Prop 65 Compliance Tips: Further Notes from the Prop 65 Annual Conference

Kelley Drye & Warren LLP
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With so much great content from Monday’s annual Prop 65 Clearinghouse Conference, here is a follow up post highlighting some of the compliance tips shared by panelists:

• Compliance Tip #1:  TEST your products … but how much and what to test?  You can’t test everything that goes out your door.  And you can’t test for every chemical.  What is practical/feasible?  Prioritize products and chemicals for which 60-Day Notices of Violation have been filed, especially recently.  Discuss with a respected lab.  Focus on top sellers – sales are used to determine settlement amounts and top sellers pose the biggest financial risk.  Group products that share common components or ingredients; testing at the component/ingredient level may be able to cover a range of products. Ensure testing is representative and that results can be extended to all products of the same type.  Remember that if you switch suppliers, previous testing likely is no longer representative.

• Compliance Tip #2:  Develop a Compliance Plan.  Put it in writing.  The plan provides tools to support a Prop 65 defense – and can help mitigate risk of receiving a notice of violation.  The plan also can support a lower penalty level as it can show good faith efforts to comply.

• Compliance Tip #3:  Maintain communication with supply chain partners.  Seek indemnity provisions.  Consider requiring suppliers to provide certifications or test results to demonstrate the presence or amount of Prop 65 chemicals in their materials.

• Compliance Tip #4:  Risk assessment.  Use test results to assess exposure potential and complete a risk assessment.  Exposure levels are compared to “safe harbor” levels, which OEHHA has adopted for about one-third of listed chemicals; if one has not been adopted, consider retaining a toxicologist to develop one based on a thorough review of the scientific literature.  The assessment can serve as a rebuttal to a plaintiff notice of violation and, while the plaintiff may challenge some of the assumptions that go into the risk assessment, it can provide a basis for guiding settlement discussions and highlighting issues for litigation.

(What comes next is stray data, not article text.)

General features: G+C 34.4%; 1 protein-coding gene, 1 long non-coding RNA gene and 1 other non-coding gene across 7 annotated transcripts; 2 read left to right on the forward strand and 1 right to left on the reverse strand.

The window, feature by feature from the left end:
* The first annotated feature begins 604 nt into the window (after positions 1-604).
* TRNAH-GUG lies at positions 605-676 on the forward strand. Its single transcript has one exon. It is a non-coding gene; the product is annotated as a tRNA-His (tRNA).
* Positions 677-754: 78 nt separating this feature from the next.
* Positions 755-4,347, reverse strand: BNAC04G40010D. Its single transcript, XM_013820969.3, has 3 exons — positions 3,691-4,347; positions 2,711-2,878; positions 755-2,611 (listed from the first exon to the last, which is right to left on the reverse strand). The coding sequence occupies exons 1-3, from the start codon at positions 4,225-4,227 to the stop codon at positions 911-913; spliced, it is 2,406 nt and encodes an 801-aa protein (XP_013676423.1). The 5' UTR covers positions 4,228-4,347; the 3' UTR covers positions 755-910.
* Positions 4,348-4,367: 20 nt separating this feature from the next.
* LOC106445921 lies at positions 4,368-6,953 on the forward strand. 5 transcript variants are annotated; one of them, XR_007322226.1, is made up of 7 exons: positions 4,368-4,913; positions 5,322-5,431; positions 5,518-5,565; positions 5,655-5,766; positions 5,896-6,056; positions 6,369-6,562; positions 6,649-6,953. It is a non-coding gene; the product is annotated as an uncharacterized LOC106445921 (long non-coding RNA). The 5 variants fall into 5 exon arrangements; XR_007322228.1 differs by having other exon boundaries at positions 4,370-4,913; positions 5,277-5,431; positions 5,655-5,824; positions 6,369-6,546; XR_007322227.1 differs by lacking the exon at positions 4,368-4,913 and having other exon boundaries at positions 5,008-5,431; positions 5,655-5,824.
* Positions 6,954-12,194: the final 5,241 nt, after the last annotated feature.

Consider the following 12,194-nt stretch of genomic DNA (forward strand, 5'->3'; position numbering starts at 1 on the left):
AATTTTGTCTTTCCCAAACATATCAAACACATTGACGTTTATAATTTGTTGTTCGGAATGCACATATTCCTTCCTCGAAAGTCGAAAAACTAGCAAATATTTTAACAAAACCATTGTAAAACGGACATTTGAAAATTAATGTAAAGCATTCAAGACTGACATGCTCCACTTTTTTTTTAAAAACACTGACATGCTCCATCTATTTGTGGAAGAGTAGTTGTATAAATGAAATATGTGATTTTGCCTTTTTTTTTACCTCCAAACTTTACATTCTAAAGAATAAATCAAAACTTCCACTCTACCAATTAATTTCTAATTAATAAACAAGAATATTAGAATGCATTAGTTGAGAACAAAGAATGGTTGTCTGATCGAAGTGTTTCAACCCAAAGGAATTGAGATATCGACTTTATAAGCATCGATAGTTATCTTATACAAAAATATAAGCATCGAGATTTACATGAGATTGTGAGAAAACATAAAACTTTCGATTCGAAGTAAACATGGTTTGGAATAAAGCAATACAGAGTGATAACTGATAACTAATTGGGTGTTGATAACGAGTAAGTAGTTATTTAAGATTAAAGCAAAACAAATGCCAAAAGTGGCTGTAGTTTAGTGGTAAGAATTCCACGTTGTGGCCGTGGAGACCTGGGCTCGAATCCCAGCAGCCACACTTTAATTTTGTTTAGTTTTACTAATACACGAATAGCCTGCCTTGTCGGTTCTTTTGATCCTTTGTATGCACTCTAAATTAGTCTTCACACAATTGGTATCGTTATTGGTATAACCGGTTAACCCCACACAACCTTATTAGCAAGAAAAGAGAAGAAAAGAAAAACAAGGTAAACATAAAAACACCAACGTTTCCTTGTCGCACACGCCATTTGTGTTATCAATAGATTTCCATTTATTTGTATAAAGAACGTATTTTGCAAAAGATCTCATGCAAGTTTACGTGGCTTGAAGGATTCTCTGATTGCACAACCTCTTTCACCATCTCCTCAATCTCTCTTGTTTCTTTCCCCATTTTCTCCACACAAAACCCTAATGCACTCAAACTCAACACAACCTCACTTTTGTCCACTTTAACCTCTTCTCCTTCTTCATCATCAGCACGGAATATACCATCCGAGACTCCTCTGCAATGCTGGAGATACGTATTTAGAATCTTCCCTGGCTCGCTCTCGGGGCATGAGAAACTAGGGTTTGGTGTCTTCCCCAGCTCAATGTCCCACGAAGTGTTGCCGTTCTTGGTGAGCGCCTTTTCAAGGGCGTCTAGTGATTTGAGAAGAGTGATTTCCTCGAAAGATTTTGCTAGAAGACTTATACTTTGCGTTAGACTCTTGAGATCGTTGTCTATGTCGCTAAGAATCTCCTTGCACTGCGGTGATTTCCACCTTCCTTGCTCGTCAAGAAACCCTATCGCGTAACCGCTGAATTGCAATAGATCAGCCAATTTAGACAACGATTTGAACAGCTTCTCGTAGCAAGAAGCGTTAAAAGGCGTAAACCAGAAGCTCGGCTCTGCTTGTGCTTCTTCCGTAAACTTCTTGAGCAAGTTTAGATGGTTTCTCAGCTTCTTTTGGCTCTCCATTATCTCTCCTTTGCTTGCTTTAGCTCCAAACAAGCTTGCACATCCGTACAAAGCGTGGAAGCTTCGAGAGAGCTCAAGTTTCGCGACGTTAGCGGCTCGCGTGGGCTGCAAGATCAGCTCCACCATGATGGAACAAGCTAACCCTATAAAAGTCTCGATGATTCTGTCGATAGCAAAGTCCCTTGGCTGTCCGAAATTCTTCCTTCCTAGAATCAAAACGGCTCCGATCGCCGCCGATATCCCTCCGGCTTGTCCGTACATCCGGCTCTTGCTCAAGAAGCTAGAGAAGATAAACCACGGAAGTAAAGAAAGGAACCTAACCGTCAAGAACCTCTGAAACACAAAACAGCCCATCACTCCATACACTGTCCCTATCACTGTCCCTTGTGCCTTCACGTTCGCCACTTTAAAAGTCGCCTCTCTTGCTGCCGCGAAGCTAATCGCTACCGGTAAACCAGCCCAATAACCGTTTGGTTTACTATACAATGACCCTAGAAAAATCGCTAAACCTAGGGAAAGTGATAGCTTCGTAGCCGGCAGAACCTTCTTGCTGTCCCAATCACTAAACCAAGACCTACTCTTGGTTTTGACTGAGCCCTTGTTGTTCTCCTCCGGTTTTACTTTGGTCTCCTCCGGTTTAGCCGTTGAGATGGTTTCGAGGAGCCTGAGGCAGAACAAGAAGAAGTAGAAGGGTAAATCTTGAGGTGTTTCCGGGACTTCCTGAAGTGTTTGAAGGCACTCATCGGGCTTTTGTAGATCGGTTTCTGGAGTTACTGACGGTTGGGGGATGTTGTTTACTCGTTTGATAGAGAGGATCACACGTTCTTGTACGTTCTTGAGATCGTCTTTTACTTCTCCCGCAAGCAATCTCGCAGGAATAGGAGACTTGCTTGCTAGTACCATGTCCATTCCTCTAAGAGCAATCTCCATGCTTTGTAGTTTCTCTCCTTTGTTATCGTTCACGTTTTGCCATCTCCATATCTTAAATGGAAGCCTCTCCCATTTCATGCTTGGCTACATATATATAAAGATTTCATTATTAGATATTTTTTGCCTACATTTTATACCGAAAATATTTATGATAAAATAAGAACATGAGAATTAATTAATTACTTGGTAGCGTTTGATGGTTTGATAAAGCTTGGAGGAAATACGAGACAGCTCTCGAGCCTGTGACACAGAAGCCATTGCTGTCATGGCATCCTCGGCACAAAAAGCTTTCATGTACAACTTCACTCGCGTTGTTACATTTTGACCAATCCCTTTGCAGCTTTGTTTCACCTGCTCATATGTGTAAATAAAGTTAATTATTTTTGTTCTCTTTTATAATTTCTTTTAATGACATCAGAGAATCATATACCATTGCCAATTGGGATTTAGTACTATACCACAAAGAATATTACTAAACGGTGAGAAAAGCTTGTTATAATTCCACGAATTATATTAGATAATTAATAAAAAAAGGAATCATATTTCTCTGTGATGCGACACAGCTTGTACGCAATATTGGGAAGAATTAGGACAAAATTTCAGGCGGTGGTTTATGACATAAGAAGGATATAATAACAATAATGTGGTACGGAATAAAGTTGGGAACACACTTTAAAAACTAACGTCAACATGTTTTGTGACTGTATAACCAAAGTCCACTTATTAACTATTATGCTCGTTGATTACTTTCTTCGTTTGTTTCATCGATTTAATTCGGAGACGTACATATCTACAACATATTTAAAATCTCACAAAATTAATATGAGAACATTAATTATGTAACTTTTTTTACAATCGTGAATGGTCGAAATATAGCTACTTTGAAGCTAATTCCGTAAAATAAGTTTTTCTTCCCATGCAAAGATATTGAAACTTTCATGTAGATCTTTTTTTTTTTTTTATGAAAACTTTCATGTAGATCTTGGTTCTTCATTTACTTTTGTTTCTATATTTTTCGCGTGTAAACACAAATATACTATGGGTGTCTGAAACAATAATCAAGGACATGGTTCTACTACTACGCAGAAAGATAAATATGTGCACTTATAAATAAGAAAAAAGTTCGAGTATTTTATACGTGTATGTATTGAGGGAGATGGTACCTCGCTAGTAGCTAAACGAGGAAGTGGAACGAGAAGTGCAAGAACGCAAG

• Compliance Tip #5:  Understand the Lab Data (from the plaintiff and your own).  What does that test result number mean?  Is it scientifically valid?  Is it supported by the underlying lab data?  Was the correct lab methodology used and implemented appropriately?  Test equipment calibrated/sufficiently sensitive?  Check duplicate samples and chain of custody.  Verify lab and technicians credentials.

• Compliance Tip #6:  Section 25900 provides an affirmative defense if you have testing with the past year.  No knowing or intentional exposure if you have testing showing non-detect using a proper test method within one year of receiving a notice.  Must be on representative product.  All test results must be non-detect.  Testing by a certified lab (most US labs are; many foreign labs are not).  Unfortunately, there are no reported cases on the defense and it can be complicated to demonstrate.

• Compliance Tip #7:  Correctly assess exposure.  Big difference between content of a chemical and actual exposure to the chemical requiring a warning.  Review the product to determine if the chemical is present in a way that provides for potential exposure through the average or normal “reasonably foreseeable use.”  You don’t have to evaluate extreme possibilities.  Use pre-existing settlements (often expressed as content values) as a guidepost but remember that these levels are not surrogates for actual exposure and may not be relevant to your specific product or use.

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DISCLAIMER: Because of the generality of this update, the information provided herein may not be applicable in all situations and should not be acted upon without specific legal advice based on particular situations.

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